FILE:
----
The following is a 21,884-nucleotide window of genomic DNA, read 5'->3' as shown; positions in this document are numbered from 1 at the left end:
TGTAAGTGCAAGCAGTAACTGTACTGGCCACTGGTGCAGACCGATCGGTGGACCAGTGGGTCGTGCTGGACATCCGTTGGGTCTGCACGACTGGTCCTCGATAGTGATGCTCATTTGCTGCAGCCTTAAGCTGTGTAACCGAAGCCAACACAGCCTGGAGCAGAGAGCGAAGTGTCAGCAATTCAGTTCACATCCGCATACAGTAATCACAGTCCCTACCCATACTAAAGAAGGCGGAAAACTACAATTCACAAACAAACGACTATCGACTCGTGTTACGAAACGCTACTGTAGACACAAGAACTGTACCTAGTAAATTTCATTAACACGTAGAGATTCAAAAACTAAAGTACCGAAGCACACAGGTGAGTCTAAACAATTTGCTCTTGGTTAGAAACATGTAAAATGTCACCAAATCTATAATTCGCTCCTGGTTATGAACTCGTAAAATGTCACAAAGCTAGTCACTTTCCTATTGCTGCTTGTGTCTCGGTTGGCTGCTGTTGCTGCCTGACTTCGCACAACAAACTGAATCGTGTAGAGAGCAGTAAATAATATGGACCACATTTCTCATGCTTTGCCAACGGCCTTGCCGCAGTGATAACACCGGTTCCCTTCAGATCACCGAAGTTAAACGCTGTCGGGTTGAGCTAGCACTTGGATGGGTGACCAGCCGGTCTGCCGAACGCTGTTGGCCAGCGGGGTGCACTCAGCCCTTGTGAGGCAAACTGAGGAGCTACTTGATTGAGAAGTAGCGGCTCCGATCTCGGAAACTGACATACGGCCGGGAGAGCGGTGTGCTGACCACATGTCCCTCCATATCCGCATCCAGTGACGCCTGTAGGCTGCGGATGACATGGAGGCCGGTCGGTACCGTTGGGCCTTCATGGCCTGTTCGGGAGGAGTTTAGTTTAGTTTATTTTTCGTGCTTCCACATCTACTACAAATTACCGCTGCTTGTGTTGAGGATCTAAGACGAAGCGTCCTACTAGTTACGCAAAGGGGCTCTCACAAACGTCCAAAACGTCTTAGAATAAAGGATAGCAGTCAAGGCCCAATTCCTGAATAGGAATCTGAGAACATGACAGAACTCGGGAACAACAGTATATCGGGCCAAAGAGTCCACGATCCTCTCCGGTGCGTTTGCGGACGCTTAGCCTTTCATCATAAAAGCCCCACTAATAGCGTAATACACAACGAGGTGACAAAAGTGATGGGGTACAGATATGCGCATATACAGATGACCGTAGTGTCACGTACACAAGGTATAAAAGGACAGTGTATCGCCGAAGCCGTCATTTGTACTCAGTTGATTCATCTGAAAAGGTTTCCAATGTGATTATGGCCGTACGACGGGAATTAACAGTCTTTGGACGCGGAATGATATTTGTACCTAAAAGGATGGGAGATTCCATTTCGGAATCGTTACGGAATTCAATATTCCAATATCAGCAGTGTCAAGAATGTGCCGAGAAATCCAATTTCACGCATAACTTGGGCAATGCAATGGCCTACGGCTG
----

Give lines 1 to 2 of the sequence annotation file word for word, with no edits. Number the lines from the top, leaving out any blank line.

The following is a 21,884-nucleotide window of genomic DNA, read 5'->3' as shown; positions in this document are numbered from 1 at the left end:
TGTAAGTGCAAGCAGTAACTGTACTGGCCACTGGTGCAGACCGATCGGTGGACCAGTGGGTCGTGCTGGACATCCGTTGGGTCTGCACGACTGGTCCTCGATAGTGATGCTCATTTGCTGCAGCCTTAAGCTGTGTAACCGAAGCCAACACAGCCTGGAGCAGAGAGCGAAGTGTCAGCAATTCAGTTCACATCCGCATACAGTAATCACAGTCCCTACCCATACTAAAGAAGGCGGAAAACTACAATTCACAAACAAACGACTATCGACTCGTGTTACGAAACGCTACTGTAGACACAAGAACTGTACCTAGTAAATTTCATTAACACGTAGAGATTCAAAAACTAAAGTACCGAAGCACACAGGTGAGTCTAAACAATTTGCTCTTGGTTAGAAACATGTAAAATGTCACCAAATCTATAATTCGCTCCTGGTTATGAACTCGTAAAATGTCACAAAGCTAGTCACTTTCCTATTGCTGCTTGTGTCTCGGTTGGCTGCTGTTGCTGCCTGACTTCGCACAACAAACTGAATCGTGTAGAGAGCAGTAAATAATATGGACCACATTTCTCATGCTTTGCCAACGGCCTTGCCGCAGTGATAACACCGGTTCCCTTCAGATCACCGAAGTTAAACGCTGTCGGGTTGAGCTAGCACTTGGATGGGTGACCAGCCGGTCTGCCGAACGCTGTTGGCCAGCGGGGTGCACTCAGCCCTTGTGAGGCAAACTGAGGAGCTACTTGATTGAGAAGTAGCGGCTCCGATCTCGGAAACTGACATACGGCCGGGAGAGCGGTGTGCTGACCACATGTCCCTCCATATCCGCATCCAGTGACGCCTGTAGGCTGCGGATGACATGGAGGCCGGTCGGTACCGTTGGGCCTTCATGGCCTGTTCGGGAGGAGTTTAGTTTAGTTTATTTTTCGTGCTTCCACATCTACTACAAATTACCGCTGCTTGTGTTGAGGATCTAAGACGAAGCGTCCTACTAGTTACGCAAAGGGGCTCTCACAAACGTCCAAAACGTCTTAGAATAAAGGATAGCAGTCAAGGCCCAATTCCTGAATAGGAATCTGAGAACATGACAGAACTCGGGAACAACAGTATATCGGGCCAAAGAGTCCACGATCCTCTCCGGTGCGTTTGCGGACGCTTAGCCTTTCATCATAAAAGCCCCACTAATAGCGTAATACACAACGAGGTGACAAAAGTGATGGGGTACAGATATGCGCATATACAGATGACCGTAGTGTCACGTACACAAGGTATAAAAGGACAGTGTATCGCCGAAGCCGTCATTTGTACTCAGTTGATTCATCTGAAAAGGTTTCCAATGTGATTATGGCCGTACGACGGGAATTAACAGTCTTTGGACGCGGAATGATATTTGTACCTAAAAGGATGGGAGATTCCATTTCGGAATCGTTACGGAATTCAATATTCCAATATCAGCAGTGTCAAGAATGTGCCGAGAAATCCAATTTCACGCATAACTTGGGCAATGCAATGGCCTACGGCTG